Just by breathing, sweating and urinating, the average person loses ten cups of water a day. With H2O making up as much as 75 per cent of our body, dehydration is a frequent risk. Water is integral in maintaining our systems and it performs limitless functions. Lubricating the skin, flushing out waste and keeping blood pressure and cholesterol levels stable are just a few of its vital roles.
Essentially, dehydration strikes when your body takes in less fluid than it loses. The mineral balance in your body becomes upset with salt and sugar levels going haywire. Enzymatic activity is slowed, toxins accumulate more easily and even breathing can become more difficult as the lungs are having to work harder.
Babies and the elderly are most susceptible as their bodies are not as resilient as other age groups. It has long been recommended to have eight glasses of water or two litres (0.5 gallons) a day. More recent research is undecided, as both slightly less and slightly more have been considered healthy.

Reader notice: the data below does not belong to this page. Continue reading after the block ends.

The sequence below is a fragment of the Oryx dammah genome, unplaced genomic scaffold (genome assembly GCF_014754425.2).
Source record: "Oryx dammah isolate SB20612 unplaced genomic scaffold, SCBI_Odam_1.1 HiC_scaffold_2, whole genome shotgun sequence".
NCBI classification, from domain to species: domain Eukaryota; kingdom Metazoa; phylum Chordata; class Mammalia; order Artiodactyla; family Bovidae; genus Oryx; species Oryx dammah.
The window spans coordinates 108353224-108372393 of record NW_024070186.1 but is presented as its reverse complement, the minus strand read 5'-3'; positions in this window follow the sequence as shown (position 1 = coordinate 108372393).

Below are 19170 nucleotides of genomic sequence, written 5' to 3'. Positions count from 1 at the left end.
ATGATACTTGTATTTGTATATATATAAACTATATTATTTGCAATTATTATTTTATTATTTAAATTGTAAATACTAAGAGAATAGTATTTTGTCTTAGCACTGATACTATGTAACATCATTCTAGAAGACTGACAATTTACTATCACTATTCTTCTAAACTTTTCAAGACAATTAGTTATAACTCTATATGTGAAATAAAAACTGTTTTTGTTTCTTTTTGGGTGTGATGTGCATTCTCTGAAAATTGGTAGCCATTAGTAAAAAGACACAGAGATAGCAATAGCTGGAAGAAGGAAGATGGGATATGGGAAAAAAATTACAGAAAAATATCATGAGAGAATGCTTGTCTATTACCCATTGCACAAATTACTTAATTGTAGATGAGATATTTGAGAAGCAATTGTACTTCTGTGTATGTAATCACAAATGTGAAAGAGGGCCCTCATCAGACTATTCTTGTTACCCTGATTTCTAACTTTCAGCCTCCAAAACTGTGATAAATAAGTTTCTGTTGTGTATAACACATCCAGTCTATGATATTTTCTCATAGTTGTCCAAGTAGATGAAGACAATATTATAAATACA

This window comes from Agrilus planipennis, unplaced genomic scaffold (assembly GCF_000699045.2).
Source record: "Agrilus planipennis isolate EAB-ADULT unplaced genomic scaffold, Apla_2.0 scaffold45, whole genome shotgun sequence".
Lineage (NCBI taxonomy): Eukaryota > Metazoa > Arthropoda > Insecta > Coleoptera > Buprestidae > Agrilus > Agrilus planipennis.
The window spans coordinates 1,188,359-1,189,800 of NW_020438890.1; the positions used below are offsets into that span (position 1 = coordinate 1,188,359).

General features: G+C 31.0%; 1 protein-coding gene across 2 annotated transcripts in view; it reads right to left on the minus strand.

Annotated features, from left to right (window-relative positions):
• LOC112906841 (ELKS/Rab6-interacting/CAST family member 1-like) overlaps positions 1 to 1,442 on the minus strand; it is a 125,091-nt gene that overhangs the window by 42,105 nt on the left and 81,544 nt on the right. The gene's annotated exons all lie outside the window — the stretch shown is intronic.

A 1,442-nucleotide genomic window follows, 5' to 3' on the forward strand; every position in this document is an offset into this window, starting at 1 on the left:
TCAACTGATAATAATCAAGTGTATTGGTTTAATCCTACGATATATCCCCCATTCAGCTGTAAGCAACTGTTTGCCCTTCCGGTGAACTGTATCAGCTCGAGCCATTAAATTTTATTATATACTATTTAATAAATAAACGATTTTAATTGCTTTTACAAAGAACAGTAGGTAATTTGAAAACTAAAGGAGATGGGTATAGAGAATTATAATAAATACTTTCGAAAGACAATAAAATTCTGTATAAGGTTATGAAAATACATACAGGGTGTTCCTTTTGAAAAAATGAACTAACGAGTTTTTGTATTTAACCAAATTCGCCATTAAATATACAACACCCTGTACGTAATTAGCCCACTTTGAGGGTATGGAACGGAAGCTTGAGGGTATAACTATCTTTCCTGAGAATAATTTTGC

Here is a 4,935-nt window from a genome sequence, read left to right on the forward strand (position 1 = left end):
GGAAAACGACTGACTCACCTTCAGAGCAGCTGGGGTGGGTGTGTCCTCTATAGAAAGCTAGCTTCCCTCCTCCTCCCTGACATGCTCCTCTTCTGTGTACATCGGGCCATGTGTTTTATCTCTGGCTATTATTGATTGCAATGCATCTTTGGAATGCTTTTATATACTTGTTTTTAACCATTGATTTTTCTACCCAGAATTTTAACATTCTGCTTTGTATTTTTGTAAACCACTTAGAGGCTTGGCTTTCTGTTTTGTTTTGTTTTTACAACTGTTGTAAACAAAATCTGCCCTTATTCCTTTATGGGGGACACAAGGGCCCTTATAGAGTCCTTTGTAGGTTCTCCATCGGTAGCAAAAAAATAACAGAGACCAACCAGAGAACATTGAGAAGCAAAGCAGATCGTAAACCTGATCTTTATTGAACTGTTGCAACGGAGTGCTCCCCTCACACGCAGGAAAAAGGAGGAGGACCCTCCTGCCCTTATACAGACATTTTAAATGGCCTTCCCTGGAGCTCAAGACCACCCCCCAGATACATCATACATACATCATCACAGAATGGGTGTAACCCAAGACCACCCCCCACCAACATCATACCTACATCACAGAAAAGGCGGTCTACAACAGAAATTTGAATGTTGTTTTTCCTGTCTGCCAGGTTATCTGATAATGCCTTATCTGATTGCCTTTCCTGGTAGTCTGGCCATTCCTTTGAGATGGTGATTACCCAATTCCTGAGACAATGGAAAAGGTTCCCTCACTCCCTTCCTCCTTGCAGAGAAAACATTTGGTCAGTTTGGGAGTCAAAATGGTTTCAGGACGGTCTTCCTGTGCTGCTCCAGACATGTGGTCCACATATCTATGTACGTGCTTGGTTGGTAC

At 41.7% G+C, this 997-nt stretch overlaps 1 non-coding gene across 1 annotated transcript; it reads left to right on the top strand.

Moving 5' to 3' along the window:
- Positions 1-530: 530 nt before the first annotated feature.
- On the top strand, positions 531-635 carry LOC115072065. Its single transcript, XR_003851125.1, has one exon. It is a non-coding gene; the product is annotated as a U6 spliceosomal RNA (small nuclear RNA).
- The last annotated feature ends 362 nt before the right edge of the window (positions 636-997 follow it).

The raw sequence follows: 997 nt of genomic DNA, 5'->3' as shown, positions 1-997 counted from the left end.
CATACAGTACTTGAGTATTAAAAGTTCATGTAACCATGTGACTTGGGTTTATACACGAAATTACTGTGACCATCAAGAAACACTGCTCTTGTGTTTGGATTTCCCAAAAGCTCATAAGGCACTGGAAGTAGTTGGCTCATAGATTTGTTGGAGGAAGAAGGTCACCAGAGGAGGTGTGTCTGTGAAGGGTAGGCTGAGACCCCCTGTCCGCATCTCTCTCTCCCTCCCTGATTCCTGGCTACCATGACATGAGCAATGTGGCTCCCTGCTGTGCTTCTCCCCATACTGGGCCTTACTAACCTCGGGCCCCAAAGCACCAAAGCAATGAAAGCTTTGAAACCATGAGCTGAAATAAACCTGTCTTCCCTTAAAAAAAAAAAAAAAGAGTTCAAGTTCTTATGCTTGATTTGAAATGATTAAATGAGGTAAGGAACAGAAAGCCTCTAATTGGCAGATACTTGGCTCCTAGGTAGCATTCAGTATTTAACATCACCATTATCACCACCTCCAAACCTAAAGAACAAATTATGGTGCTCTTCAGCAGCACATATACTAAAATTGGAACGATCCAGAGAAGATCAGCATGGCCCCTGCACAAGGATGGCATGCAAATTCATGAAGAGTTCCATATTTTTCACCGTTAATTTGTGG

Too much H2O? Hydration is all about finding the perfect balance. Too much hydration can be harmful as well as too little; this is known as water intoxication. If too much liquid is in your body, nutrients such as electrolytes and sodium are diluted and the body suffers as a result. Your cells bloat and expand and can even burst, and it can be fatal if untreated. The best treatment is to take on IV fluids containing electrolytes. Water intoxication is just one type of hyponatraemia, which also includes excessive sweating and liver and kidney problems.